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Cost pressures from high inflation and an inability to pass the burden on through pricing to clients are among the biggest concerns of the top 100 law firms in the UK, according to a survey, as billable hours fall across the board.
Staff and support function costs are growing at a faster rate than fee income, according to the annual PwC law firm survey, which polls the top firms by global revenue. The issue is one of the industry’s main concerns, along with macroeconomic volatility and cyber threats.
Law firms enjoyed a boon during the Covid-19 pandemic, with rising fees, a reduced cost base and a jump in deal activity. But mergers and acquisitions have slowed over the past year while inflation and the cost of living have risen. This has meant chargeable hours — which remain a primary way for lawyers to bill their clients — have stayed flat or fallen at most levels across law firms, from trainees to partners.
“Firms have achieved fee income growth but in the context of high inflation and reducing profit margins,” said Kate Wolstenholme, leader of PwC UK’s law firms advisory group that undertook the survey, published on Monday. “Going forward, firms will need to consider cost control in the context of more radical changes to their future operating model.”
Chargeable hours fell 8.3 per cent for full equity partners at the biggest firms by revenue. Equity partners are the most senior — and often the most expensive — lawyers who share in a firm’s profits.
Despite cost pressures, UK firms have had to keep pace with their US rivals, which have outposts in London and have been hiring aggressively. Rivalry from US peers was cited by the top 10 UK firms in the survey as their greatest competitive threat. That may have helped increase average headcount among the top 10 — from support staff to equity partners — by 1.8 per cent on the previous year. For firms in the 11-25 bracket, headcount grew 3.3 per cent.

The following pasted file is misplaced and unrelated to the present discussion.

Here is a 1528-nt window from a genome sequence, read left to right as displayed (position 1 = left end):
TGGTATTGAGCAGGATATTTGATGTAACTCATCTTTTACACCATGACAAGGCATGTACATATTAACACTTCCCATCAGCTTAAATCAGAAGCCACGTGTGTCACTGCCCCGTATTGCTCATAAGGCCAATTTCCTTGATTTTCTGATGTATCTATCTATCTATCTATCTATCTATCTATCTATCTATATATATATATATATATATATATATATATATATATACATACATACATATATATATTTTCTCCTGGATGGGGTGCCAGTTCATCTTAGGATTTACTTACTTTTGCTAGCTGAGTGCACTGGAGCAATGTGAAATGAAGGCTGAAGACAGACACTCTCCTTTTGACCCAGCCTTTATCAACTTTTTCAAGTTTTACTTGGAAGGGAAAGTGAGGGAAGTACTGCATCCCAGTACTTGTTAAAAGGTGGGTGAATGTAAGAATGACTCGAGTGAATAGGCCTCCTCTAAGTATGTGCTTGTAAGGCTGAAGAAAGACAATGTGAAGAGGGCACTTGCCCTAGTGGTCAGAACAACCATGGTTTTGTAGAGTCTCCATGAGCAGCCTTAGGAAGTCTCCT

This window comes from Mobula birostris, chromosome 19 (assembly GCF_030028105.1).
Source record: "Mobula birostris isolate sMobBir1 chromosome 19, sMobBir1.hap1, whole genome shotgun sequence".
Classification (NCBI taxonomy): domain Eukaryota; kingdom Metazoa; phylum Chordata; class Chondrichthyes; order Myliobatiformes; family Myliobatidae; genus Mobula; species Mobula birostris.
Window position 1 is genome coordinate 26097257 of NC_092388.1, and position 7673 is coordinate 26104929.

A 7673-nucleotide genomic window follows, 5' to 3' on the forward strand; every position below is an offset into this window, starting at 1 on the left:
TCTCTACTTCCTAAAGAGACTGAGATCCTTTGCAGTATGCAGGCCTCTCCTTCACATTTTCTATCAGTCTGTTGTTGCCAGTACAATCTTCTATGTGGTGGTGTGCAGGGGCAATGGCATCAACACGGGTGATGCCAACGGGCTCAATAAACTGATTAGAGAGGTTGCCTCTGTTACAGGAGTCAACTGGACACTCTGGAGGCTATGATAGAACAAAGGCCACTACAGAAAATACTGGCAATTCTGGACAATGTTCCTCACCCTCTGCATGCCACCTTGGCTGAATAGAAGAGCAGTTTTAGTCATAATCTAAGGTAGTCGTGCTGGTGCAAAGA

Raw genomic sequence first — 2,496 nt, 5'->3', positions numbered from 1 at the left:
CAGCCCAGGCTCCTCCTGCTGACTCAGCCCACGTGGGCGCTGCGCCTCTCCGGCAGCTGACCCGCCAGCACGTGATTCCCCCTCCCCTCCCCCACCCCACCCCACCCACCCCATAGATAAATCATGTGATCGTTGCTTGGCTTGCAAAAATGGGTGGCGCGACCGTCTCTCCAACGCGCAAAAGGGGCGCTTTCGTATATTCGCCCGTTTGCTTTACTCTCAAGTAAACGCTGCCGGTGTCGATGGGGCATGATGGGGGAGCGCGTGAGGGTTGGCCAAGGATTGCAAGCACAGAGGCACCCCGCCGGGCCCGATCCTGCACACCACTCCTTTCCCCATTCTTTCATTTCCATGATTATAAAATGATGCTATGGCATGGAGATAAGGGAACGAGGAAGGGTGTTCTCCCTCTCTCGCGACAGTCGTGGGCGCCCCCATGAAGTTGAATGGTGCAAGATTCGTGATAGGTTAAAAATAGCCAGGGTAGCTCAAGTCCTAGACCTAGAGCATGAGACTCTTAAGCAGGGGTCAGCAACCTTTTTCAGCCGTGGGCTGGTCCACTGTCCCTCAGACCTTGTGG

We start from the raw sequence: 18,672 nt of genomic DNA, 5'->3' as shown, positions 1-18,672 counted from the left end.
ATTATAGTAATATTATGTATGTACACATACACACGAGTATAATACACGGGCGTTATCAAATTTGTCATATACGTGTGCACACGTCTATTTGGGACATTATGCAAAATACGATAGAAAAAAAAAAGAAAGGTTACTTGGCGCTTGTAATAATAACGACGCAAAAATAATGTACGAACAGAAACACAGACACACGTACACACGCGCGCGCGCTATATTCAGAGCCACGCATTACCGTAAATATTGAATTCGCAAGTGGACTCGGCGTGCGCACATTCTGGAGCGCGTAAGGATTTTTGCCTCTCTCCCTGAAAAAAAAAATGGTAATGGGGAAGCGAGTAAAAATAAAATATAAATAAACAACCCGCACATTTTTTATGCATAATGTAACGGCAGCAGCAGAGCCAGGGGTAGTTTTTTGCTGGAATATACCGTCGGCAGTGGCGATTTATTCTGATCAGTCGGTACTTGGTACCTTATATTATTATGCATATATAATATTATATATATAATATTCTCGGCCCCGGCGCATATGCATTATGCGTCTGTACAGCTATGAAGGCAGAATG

Hiring new rainmakers to improve deal flow, and increasing commercial training for partners are among the measures being considered by firms as they try to power growth.
Clients keeping more work in-house was also seen as a challenge, according to the survey, which covered the period May 2022 to April 2023.
Despite the tough environment, no law firm said they were pursuing alternative funding or ownership structures in the next three to five years, and only a small number were considering minority investment from private capital investors. Law firms in the UK have been able to publicly list their shares for more than a decade, though very few have chosen to.
Artificial Intelligence is being discussed widely as a way to become more efficient, but the survey found “few to date have taken meaningful steps to capitalise on the opportunity”. Generative AI presents both an opportunity and a threat to the legal industry, with the speed of technology change seen as a risk to growth, the report said.
“The legal sector has had another strong year, but our survey highlights some challenges ahead, with bold steps needed to transform into a top-performing law firm of the future,” Wolstenholme said.